Google and the Algo’s: Welcome To Our World

The headline sounds like it should be said by some aging disc jockey on a classic hits station. However it’s probably the newest phenom that Google® itself never envisioned happening to them. After all, if you’re the crowned ruler of the algorithm machine (some might call it more of a monster) then you never think the robots can turn on you.

But these bots don’t belong to the Google kingdom, nor do they answer to their servers. Just like Google, they can’t be reached by phone or seemingly anything else if you disagree with what they’re doing – or what they’ve done. Regardless if it cost you money, time, reputation, or business disruption.

I do want to say Google has been a fantastic enabler, and disruptor for both people and companies. We all take for granted what we can do today for free with Google of what previously cost us exorbitant amounts of money. But now Google faces a beast just as powerful, disruptive, ruthless, or enabling of the algorithm world as itself: High Frequency Trading aka HFT.

Many have had issues with the heavy hand of some platforms. For many like myself, I have had issues and felt the impersonal hand (and hammer) of Google’s algorithmic side. Dealing with any issues is more akin to talking to a wall or worse.

A while back I had an issue with YouTube™. Personally I never liked the YouTube format for my own content. Then there came a time I was experimenting with some different ideas, and I thought; “Hey why not?” So I put a few things up.

A few weeks went by when out of no where I received a notice stating someone had accused me of copyright infringement. Yet not to worry. They were going to allow me to leave my material up with one caveat: The accuser was now allowed to put commercials on my material, and there was basically nothing I could do about it.

I can’t tell you how taken back I was about this accusation. Reason being I actually instruct people how to be aware and respectful of copyright, trademarks, and others. The insult to injury was: “Who were they (Google) to give anyone the right to make money using my copyright material without my permission? For what ever the reason!”

Immediately as instructed (you get a hyperlink to click on) I emailed to state this as a mistake and stated my case. I received an email a day later that the accuser didn’t agree. (No kidding?) The problem was they had no idea of what they were claiming infringement for. However the “algo’s” flagged my material as a possible infringement so they assumed they must be right. After all the algo’s must always be correct. That’s why they’re algo’s!  Which is what many misinformed people think.

It’s a long story, and you can read it here if you wish. But the issue and accusation was frivolous. Yet, there was nothing I could do except try to resolve it using the impersonal “reference” sections within the Google machine. All the while someone else has control of my material.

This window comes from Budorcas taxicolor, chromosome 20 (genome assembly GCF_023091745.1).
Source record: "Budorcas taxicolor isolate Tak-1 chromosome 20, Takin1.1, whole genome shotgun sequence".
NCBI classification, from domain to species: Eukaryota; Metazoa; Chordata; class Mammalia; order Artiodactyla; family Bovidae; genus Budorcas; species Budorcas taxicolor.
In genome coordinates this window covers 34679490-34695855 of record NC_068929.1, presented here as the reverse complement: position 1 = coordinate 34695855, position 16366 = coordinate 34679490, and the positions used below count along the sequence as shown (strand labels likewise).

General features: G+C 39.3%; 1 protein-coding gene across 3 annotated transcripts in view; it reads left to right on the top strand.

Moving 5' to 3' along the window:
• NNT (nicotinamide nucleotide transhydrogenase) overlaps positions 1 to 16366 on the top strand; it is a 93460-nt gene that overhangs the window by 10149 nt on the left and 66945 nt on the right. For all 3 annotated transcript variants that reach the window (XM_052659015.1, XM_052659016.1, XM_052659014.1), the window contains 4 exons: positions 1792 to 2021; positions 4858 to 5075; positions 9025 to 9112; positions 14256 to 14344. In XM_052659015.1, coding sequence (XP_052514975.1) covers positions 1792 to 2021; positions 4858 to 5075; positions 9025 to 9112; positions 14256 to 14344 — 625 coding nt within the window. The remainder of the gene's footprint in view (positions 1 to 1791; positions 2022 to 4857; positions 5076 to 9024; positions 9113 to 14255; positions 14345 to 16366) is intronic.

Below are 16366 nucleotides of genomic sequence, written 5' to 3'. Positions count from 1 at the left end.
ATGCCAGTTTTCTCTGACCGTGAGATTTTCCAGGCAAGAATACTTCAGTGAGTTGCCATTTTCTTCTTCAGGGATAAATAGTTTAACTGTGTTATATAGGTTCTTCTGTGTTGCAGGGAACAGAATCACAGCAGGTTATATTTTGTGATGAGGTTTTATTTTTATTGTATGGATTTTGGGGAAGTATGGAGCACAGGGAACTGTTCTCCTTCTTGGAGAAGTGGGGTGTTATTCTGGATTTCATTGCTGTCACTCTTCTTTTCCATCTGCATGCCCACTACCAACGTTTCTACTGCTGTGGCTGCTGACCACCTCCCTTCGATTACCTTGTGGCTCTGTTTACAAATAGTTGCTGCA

I even went as far as filling out the so-called “legal” form that by all intent and purpose alerts everyone involved that you are taking this serious and willing to push this into court if needed. The response? I still haven’t received one to this day. (I closed and pulled all my material within 48 hours of no response.)

The algorithms don’t care what you say, what you think, if you’re right, if you’re wrong. They don’t care – and seemingly neither do their owners. And they have made it near impossible to not deal with anything other than – the machine. Even if the machine is at fault. Remember, there is no phone number. Just send an email and wait-and wait-and wait-and wait-and…

On Thursday of this week Google by way of someone elses algo’s lost nearly 10% of its total market cap. (about $25 BILLION) in mere minutes. Why? Because of an earlier than scheduled release of their earnings. The algo’s saw the info – flagged the info – and executed on that info. Regardless if it is correct, wrong, mistaken, or anything else one can conjure up.

And just like Google itself there are no phone numbers to call that a mistake was made. No one to complain to that the information was not handled properly. No one to plead their case to that something erroneous happened. No, just the same helplessness one faces if mistakenly wronged by the algo’s.

Later this same day Google released its earnings at the originally scheduled time. We heard Mr. Page himself make claims, and assertions that everything was great and will only get better. Yet the algo’s don’t seem to care. As of this writing the stock is not only falling farther – it seems the algo’s don’t care for the reasoning why they shouldn’t continue. After all, they are in control now of Google’s material (stock) and they can do with it what they wish. In their world, they are judge and jury. Google is just another user like us.

Maybe Google should look on the HFT sites as for the proper forms (or F.A.Q.’s page) to fill out if they feel wronged. After all, that’s what you do on their site if you have an issue, or you’ve been harmed by a possible mistake by the algo’s.

I wonder if they’ll be a question to answer on the form like: “Did this answer help you?” Because if it’s anything like mine. I’m still waiting for an answer.

© 2012 Mark St.Cyr